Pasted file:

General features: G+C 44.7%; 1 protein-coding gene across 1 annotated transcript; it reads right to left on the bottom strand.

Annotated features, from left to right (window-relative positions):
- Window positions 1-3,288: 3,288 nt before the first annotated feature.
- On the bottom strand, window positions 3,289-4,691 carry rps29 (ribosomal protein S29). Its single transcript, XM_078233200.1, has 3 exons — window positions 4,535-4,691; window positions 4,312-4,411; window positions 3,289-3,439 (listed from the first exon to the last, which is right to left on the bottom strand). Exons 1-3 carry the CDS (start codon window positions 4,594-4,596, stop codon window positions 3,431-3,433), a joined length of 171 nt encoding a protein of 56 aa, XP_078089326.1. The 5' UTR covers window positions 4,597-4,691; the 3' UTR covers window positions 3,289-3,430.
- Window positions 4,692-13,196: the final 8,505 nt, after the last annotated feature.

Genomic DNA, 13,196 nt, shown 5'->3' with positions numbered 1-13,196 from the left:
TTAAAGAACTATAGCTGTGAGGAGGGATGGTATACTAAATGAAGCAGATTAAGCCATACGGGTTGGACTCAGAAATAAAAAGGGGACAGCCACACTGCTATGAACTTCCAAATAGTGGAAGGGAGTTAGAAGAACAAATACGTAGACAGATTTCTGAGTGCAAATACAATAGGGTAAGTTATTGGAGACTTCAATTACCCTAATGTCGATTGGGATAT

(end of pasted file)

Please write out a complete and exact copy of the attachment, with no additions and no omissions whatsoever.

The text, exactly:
General features: G+C 44.7%; 1 protein-coding gene across 1 annotated transcript; it reads right to left on the bottom strand.

Annotated features, from left to right (window-relative positions):
- Window positions 1-3,288: 3,288 nt before the first annotated feature.
- On the bottom strand, window positions 3,289-4,691 carry rps29 (ribosomal protein S29). Its single transcript, XM_078233200.1, has 3 exons — window positions 4,535-4,691; window positions 4,312-4,411; window positions 3,289-3,439 (listed from the first exon to the last, which is right to left on the bottom strand). Exons 1-3 carry the CDS (start codon window positions 4,594-4,596, stop codon window positions 3,431-3,433), a joined length of 171 nt encoding a protein of 56 aa, XP_078089326.1. The 5' UTR covers window positions 4,597-4,691; the 3' UTR covers window positions 3,289-3,430.
- Window positions 4,692-13,196: the final 8,505 nt, after the last annotated feature.

Genomic DNA, 13,196 nt, shown 5'->3' with positions numbered 1-13,196 from the left:
TTAAAGAACTATAGCTGTGAGGAGGGATGGTATACTAAATGAAGCAGATTAAGCCATACGGGTTGGACTCAGAAATAAAAAGGGGACAGCCACACTGCTATGAACTTCCAAATAGTGGAAGGGAGTTAGAAGAACAAATACGTAGACAGATTTCTGAGTGCAAATACAATAGGGTAAGTTATTGGAGACTTCAATTACCCTAATGTCGATTGGGATAT